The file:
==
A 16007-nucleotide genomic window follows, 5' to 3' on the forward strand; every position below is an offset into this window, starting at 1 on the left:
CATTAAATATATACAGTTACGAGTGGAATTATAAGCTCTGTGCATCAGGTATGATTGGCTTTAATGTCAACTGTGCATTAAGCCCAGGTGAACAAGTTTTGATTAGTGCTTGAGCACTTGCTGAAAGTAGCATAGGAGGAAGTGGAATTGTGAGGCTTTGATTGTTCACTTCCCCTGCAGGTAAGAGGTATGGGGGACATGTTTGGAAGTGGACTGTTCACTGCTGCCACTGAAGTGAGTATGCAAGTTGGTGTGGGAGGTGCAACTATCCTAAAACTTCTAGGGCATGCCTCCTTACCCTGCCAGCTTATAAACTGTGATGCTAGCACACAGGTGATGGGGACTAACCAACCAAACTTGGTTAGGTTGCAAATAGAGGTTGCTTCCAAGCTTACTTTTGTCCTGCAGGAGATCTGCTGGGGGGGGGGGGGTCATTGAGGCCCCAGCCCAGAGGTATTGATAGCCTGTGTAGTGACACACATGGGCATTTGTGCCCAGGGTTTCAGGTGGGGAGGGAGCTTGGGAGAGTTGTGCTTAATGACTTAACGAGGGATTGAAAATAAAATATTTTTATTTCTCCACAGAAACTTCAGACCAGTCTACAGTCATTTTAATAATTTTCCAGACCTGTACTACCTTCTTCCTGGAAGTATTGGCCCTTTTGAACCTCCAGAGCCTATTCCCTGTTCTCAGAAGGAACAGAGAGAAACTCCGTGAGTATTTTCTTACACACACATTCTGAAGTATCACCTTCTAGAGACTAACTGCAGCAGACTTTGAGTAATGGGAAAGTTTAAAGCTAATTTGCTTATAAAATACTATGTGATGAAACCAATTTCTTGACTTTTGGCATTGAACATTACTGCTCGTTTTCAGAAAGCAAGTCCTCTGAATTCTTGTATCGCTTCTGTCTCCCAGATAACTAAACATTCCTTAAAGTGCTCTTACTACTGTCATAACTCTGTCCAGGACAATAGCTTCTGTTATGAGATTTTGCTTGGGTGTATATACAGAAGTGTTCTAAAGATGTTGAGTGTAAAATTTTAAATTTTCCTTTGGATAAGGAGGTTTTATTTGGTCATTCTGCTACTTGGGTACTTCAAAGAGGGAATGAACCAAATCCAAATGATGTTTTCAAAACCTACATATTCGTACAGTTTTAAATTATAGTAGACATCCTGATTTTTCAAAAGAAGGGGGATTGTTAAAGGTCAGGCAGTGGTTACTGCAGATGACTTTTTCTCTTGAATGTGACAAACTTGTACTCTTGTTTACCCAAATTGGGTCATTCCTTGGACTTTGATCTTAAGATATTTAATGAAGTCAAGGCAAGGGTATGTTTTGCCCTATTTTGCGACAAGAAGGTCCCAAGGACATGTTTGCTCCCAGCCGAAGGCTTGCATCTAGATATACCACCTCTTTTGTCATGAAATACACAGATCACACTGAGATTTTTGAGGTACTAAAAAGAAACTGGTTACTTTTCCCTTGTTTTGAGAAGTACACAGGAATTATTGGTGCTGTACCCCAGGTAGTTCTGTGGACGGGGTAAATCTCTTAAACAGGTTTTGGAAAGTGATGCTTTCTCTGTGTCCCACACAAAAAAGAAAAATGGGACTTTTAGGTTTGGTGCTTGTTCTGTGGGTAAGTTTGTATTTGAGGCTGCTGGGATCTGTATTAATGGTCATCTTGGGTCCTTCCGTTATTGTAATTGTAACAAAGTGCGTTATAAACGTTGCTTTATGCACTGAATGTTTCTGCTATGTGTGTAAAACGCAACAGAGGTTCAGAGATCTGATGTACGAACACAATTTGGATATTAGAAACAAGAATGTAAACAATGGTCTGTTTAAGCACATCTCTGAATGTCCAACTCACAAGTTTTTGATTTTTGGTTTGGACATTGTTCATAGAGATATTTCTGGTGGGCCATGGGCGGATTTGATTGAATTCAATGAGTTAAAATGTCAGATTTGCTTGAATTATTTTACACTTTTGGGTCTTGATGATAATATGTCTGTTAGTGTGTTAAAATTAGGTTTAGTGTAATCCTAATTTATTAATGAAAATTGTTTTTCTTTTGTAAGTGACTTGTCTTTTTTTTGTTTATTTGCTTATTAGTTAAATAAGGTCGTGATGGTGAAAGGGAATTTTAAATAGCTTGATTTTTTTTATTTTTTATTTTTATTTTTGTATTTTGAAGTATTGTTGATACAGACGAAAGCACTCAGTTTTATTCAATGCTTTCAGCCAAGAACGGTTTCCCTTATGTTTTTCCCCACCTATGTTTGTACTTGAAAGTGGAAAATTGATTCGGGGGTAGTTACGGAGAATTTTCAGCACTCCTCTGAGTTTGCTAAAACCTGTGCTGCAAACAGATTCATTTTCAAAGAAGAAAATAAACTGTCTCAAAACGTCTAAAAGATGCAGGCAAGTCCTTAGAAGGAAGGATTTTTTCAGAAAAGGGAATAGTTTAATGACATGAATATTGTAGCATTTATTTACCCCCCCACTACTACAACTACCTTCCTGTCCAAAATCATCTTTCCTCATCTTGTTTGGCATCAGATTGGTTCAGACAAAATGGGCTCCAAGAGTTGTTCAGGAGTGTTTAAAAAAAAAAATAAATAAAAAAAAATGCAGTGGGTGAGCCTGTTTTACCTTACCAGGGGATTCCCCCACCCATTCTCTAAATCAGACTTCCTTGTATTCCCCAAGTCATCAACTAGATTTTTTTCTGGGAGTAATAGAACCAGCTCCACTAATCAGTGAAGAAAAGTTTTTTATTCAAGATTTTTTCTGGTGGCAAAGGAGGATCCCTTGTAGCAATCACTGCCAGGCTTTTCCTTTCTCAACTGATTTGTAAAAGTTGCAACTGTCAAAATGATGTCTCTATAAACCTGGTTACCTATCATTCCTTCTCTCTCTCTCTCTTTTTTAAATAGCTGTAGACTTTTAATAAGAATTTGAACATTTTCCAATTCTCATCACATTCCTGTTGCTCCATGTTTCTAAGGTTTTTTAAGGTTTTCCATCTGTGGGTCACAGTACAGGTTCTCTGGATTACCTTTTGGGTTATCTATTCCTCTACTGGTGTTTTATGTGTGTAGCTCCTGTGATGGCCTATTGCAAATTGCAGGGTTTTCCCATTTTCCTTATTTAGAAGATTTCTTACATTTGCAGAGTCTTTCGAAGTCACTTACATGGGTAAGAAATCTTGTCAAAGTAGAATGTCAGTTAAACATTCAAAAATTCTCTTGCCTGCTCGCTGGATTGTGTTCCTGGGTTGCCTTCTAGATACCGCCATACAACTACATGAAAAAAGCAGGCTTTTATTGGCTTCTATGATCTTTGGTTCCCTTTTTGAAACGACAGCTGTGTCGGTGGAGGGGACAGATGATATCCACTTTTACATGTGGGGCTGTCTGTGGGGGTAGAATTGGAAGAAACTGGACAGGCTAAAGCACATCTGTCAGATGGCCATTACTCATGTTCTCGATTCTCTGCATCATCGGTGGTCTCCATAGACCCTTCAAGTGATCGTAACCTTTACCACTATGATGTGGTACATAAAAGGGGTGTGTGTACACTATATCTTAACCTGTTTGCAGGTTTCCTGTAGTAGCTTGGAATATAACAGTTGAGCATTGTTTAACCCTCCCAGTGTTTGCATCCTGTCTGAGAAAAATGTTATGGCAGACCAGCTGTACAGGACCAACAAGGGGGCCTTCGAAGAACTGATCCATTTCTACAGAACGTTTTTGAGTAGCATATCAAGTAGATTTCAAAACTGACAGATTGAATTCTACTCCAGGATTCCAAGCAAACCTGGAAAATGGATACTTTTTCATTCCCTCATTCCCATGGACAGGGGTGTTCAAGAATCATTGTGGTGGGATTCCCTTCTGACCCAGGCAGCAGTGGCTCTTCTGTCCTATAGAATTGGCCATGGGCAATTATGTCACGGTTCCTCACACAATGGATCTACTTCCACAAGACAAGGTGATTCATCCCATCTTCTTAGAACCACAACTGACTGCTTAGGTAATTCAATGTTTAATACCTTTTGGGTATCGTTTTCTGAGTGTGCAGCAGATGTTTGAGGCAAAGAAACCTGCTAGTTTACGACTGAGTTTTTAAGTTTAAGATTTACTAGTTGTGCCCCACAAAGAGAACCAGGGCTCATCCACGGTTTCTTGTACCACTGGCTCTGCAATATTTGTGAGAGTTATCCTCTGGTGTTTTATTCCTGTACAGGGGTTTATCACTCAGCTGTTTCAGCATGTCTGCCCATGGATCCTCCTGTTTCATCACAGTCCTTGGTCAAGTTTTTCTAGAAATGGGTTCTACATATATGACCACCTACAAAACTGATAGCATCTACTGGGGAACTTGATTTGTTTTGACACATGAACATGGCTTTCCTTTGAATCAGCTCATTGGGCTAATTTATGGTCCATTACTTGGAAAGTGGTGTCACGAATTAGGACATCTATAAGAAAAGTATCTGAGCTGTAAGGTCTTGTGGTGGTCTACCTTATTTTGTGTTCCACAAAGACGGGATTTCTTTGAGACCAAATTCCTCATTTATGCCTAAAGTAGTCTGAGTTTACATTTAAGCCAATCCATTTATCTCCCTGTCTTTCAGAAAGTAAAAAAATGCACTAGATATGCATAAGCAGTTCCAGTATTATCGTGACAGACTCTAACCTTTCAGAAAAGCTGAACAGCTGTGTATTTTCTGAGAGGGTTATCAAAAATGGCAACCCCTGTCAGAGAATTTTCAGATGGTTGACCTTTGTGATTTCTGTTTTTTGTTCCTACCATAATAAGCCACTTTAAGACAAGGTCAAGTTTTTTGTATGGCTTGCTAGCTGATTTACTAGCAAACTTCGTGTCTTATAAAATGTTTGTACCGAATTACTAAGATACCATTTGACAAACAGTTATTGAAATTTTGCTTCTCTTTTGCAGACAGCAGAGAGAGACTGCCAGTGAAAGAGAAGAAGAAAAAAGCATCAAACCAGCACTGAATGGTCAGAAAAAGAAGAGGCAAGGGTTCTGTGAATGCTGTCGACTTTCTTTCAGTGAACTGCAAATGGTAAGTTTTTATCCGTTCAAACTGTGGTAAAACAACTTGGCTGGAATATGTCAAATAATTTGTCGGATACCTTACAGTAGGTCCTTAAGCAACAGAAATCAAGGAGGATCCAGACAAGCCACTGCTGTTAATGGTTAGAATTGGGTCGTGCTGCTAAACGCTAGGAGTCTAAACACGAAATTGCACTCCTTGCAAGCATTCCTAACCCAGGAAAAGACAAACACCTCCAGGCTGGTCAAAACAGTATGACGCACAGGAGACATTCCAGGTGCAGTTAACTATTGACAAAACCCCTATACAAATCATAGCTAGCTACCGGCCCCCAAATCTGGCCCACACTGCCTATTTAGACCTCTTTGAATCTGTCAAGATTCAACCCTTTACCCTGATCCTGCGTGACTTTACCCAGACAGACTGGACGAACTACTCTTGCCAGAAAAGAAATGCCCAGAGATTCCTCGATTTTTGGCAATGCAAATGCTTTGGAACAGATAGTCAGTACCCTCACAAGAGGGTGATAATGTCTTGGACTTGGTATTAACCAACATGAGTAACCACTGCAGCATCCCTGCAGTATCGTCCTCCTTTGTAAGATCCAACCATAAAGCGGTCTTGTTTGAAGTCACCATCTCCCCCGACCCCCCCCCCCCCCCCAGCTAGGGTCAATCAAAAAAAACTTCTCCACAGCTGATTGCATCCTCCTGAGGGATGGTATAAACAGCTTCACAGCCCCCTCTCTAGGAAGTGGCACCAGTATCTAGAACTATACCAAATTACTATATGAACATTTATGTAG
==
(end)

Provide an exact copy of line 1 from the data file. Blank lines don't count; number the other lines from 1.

A 16007-nucleotide genomic window follows, 5' to 3' on the forward strand; every position below is an offset into this window, starting at 1 on the left: